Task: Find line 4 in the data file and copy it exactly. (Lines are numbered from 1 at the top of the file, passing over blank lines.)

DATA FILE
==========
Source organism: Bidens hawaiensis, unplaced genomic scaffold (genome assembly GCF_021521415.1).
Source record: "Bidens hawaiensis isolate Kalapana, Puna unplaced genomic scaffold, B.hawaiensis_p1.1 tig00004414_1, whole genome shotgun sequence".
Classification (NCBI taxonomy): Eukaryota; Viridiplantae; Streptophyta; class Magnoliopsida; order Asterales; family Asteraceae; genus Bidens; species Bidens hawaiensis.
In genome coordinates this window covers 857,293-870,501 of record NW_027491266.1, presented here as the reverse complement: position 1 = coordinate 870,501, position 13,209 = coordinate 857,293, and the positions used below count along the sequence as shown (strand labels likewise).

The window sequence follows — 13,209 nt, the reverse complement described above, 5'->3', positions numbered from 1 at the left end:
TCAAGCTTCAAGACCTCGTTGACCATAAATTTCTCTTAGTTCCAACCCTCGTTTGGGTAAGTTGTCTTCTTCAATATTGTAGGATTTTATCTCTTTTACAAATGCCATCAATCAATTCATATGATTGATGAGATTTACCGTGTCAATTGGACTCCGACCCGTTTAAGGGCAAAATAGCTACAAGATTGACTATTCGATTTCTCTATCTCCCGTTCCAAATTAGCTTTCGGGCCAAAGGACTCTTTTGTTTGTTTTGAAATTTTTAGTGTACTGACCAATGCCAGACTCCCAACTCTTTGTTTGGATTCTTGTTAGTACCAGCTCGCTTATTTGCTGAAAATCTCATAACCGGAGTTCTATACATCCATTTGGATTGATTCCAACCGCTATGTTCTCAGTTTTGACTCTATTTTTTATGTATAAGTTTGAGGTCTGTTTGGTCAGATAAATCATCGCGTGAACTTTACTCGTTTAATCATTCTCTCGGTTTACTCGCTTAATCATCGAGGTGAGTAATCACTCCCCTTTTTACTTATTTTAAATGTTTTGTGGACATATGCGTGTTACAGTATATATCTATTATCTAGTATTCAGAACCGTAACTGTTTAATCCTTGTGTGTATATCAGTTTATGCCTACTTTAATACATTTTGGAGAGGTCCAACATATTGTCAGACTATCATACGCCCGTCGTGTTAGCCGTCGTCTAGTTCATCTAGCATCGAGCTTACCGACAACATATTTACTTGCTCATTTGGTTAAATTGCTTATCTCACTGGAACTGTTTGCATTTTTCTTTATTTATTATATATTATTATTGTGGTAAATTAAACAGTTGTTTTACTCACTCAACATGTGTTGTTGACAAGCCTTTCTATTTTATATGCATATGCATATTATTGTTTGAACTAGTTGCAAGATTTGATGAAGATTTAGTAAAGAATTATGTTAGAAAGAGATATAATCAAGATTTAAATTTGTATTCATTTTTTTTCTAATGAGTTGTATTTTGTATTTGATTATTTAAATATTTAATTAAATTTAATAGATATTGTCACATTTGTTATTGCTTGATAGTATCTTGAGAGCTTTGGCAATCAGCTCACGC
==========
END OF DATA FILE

In genome coordinates this window covers 857,293-870,501 of record NW_027491266.1, presented here as the reverse complement: position 1 = coordinate 870,501, position 13,209 = coordinate 857,293, and the positions used below count along the sequence as shown (strand labels likewise).